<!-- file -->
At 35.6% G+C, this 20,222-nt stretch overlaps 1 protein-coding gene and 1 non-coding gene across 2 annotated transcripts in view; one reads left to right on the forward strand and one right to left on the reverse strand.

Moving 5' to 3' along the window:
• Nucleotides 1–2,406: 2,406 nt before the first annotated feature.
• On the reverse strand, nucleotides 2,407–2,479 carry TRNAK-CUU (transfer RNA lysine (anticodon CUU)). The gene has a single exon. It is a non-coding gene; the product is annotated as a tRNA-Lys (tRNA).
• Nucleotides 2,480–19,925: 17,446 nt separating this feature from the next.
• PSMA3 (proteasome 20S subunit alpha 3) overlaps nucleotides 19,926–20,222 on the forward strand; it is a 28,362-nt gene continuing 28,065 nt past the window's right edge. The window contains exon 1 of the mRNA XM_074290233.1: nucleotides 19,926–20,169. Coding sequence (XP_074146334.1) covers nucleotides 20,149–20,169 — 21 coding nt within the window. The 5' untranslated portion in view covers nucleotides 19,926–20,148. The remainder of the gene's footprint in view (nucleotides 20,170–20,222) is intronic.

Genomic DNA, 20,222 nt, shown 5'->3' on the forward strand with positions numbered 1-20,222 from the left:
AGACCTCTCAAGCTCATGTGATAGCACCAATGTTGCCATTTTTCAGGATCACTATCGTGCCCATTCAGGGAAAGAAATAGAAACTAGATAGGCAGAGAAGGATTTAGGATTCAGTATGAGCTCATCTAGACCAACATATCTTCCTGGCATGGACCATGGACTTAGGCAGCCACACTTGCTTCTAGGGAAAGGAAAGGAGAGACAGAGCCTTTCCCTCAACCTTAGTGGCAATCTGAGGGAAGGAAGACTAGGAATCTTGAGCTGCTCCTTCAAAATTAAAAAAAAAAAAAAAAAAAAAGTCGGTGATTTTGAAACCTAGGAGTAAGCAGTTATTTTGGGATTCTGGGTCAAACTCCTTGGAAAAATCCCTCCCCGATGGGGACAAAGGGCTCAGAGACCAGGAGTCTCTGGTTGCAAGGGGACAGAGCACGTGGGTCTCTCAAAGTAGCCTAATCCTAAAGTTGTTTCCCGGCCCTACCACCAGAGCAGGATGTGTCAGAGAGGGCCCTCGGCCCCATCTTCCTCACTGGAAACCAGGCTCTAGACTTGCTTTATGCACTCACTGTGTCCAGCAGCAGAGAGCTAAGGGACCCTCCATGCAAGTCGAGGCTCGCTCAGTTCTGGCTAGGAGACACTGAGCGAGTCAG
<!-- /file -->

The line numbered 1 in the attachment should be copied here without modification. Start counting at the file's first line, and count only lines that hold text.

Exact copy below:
At 35.6% G+C, this 20,222-nt stretch overlaps 1 protein-coding gene and 1 non-coding gene across 2 annotated transcripts in view; one reads left to right on the forward strand and one right to left on the reverse strand.